During the media hullabaloo about Chinese bodyguards over-zealously protecting the Olympic flame in London against Tibet protestors, I managed to keep my mouth shut. I agree the Chinese government is treating Tibet in a disgusting way indeed – but you know what? Name me a country that’s hosted the Olympics that has a lily-white human rights record. Aside from Canada. But I’m not expecting to see Iraqi/Iranian/Irish protestors trying to blow out the Olympic torch when it arrives in London in 2012. Why not?
The media hype and protests seemed to die down in the wake of the Chinese earthquakes in May (disappointingly named in the American fashion – 05/12 – but that’s another blog post), and as the Olympics hype machine gets into full swing (by dragging up painful memories from my past), these protests seem to have been quietly forgotten. Which I think is reasonable – everyone’s had their say, can we please now get on with the illusion of world peace through sportsmanlike competition?
But no. I spent my Saturday night reinstalling Vista (hey, the next three summer weekends will be spent drowning myself in alcohol in a theatre, a wedding in a castle and a park) and reinstalling software programs. Except when I came to using my usual text editor of choice and got told instead to Boycott Beijing, on the grounds of their suppression of the rights of cyber-journalists. Which is all fine, well and good – except I’m pretty sure the rights of journalists are being suppressed everywhere – even in the United States.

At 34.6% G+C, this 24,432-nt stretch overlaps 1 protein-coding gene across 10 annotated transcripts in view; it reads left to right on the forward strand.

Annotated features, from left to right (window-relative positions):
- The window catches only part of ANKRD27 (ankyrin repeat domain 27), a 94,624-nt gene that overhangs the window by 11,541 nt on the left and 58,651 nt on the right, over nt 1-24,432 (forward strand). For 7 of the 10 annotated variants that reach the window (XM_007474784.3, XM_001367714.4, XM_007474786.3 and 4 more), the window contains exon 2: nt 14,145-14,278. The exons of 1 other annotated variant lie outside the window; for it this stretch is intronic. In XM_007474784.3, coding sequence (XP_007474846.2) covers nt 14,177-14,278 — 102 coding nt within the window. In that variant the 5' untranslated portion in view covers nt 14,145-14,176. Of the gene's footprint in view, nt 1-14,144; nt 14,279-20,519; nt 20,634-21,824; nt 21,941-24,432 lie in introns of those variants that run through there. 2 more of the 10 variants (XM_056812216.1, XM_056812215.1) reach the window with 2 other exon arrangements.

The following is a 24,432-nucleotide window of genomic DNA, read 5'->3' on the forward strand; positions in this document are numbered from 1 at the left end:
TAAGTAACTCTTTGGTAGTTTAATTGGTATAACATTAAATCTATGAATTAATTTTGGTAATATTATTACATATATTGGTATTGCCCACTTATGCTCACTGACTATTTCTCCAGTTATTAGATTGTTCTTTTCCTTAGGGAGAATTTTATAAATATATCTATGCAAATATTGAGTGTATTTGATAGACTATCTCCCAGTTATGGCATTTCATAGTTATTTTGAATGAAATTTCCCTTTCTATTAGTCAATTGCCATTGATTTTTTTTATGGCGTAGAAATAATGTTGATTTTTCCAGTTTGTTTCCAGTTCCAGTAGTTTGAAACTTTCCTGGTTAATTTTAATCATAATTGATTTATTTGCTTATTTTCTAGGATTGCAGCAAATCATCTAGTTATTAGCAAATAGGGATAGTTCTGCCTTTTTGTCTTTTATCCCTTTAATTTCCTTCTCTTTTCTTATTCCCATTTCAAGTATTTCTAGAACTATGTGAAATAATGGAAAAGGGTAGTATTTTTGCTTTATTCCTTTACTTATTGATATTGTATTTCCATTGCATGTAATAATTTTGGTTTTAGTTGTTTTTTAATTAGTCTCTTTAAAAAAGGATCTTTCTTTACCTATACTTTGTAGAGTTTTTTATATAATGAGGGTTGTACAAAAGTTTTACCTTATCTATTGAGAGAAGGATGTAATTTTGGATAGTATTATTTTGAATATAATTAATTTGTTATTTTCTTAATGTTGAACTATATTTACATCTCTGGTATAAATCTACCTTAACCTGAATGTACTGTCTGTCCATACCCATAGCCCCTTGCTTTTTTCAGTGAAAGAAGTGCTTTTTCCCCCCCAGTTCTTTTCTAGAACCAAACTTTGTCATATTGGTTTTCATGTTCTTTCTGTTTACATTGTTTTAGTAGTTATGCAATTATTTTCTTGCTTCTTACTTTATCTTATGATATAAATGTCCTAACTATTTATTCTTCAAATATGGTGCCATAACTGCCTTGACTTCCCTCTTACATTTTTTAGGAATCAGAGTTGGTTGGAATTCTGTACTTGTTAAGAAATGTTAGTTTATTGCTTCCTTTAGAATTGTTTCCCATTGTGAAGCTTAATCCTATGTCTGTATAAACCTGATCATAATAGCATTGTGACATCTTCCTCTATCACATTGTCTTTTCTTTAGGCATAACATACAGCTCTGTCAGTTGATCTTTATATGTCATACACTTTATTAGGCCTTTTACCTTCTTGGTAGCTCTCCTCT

Besides, how can one person who wants to use a text editor Boycott Beijing? By not watching it on TV? By ignoring one of the few occasions when the world does genuinely get together?
So I’m doing my own, equally pointless bit of politicization – by boycotting Notepad++ because they’re telling me to do something. What next? Google advising people to give up smoking?